JDR Vol.17 No.5 pp. 724-735
doi: 10.20965/jdr.2022.p0724


Late Holocene Tephrostratigraphy at Chokai Volcano, Northern Japan, and Contribution to Hazard Assessment

Tsukasa Ohba*,†, Shintaro Hayashi*, Masao Ban**, Takumi Imura**, Yusuke Minami***, and Masahiro Endo*

*Akita University
1-1 Tegata-gakuen-machi, Akita, Akita 010-8502, Japan

Corresponding author

**Yamagata University, Yamagata, Japan

***National Institute of Advanced Industrial Science and Technology (AIST), Tsukuba, Japan

January 12, 2022
May 13, 2022
August 1, 2022
trench survey, tephra, ash componentry, eruption scenarios

History and pattern of explosive eruptions at Chokai volcano, Japan, in the last 2500 years were investigated from tephra survey and accelerator mass spectrometry (AMS) radiocarbon dating. The tephrostratigraphy was established based on observations at eight hand-dug trenches and three outcrops. The well-correlated tephra layers were dated at c. 2.5 ka, 2.1–1.9 ka, 1.8 ka, and 1.6 ka, indicating major eruptions occurred at these ages. The tephra from the documented 871 CE eruption was also identified. Componentry analysis of ash was carried out for these five eruption deposits. The changes in tephra facies and ash components within an unbroken series of tephra layers indicate a shift from hydrothermal-dominant phreatic or phreatomagmatic eruption to magma-dominant eruptions in a single episode. Common eruption sequences were identified based on the combination of tephra facies variation and records of witnessed eruptions. Every volcanic activity begins with precursory activity of seismicity, fumaroles, and snow melting for weeks to months, then onset hydrothermal-dominant eruption happens. Then, the eruption evolves to a magma-dominant eruption, or alternatively, the hydrothermal-dominant eruption persistently continues until cessation. The eruption sizes are VEI 2 or more minor. Lahar can occur at any stage of the eruption, resulting in damage to the residential area at the base of the volcano. The eruption patterns and the extent of hazard risks elucidated by this study will be utilized to hazard mitigation plans.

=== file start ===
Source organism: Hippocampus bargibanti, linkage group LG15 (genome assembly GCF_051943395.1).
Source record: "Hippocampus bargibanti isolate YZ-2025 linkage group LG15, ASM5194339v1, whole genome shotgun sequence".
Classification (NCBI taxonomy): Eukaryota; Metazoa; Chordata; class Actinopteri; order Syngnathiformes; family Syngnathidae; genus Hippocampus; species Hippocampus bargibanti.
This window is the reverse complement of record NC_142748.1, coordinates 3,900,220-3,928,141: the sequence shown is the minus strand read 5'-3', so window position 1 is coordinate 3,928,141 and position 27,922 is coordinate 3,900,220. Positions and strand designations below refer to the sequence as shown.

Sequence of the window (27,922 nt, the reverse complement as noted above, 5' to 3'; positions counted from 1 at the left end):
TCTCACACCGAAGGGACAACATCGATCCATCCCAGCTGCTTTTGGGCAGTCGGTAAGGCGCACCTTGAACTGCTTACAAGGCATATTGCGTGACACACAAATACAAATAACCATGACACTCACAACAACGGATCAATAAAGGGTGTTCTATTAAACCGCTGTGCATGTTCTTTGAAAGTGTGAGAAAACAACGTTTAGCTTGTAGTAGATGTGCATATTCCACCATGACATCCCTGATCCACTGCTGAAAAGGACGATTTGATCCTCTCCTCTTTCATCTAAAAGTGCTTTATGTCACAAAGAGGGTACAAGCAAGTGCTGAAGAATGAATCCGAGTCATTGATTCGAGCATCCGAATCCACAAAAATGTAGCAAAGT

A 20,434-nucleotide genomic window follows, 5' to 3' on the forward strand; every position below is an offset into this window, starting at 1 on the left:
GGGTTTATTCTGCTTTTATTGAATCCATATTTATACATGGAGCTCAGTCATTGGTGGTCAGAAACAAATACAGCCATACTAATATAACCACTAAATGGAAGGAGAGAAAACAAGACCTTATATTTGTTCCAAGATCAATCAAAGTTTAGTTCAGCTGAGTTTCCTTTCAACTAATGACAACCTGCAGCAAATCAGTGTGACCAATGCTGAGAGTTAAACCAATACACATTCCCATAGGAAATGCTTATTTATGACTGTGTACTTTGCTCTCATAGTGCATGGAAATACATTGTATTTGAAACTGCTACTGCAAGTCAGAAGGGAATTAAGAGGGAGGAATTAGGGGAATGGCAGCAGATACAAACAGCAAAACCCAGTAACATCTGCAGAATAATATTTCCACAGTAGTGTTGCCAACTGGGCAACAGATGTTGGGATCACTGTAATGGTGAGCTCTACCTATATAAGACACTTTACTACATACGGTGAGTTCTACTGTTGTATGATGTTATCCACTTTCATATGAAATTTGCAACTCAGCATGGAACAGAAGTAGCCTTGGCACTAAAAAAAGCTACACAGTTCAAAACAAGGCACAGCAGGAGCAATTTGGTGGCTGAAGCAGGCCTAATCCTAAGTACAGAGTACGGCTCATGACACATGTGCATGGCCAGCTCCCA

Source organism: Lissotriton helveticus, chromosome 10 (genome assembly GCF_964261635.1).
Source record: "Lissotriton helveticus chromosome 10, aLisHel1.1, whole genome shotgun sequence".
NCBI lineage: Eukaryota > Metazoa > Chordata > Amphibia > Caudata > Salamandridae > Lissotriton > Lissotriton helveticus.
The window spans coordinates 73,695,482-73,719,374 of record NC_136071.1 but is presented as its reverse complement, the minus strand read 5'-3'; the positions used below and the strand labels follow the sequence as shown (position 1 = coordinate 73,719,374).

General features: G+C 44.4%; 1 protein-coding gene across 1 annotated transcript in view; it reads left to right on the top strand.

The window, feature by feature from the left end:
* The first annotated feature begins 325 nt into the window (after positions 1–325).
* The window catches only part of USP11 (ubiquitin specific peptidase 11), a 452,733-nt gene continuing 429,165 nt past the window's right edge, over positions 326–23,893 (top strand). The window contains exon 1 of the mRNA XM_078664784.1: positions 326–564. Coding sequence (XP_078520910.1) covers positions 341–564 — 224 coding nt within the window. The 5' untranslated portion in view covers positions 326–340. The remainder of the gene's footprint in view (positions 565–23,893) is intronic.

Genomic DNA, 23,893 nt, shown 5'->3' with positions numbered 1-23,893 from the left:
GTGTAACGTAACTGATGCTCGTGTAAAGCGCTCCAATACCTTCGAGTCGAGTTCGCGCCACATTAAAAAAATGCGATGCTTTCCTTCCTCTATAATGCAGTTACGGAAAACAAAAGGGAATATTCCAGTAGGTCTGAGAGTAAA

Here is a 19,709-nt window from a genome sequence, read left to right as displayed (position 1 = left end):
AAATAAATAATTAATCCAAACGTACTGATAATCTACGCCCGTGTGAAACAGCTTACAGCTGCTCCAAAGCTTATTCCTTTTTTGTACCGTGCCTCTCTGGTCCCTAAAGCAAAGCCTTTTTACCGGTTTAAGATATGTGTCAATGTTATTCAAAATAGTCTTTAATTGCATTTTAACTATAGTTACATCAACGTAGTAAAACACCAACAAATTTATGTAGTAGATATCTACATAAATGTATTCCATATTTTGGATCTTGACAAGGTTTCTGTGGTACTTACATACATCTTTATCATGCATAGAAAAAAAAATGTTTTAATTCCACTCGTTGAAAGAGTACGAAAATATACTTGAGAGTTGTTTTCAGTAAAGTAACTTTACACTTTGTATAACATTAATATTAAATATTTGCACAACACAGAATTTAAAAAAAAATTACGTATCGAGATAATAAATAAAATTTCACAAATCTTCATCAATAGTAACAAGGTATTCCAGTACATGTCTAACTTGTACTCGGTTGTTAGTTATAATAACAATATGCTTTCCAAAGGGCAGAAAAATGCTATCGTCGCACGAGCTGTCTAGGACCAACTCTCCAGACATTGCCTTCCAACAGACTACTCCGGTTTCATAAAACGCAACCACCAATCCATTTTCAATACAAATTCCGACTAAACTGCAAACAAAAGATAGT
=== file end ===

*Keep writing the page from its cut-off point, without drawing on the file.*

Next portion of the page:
Cite this article as:
T. Ohba, S. Hayashi, M. Ban, T. Imura, Y. Minami, and M. Endo, “Late Holocene Tephrostratigraphy at Chokai Volcano, Northern Japan, and Contribution to Hazard Assessment,” J. Disaster Res., Vol.17 No.5, pp. 724-735, 2022.
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Last updated on May. 10, 2024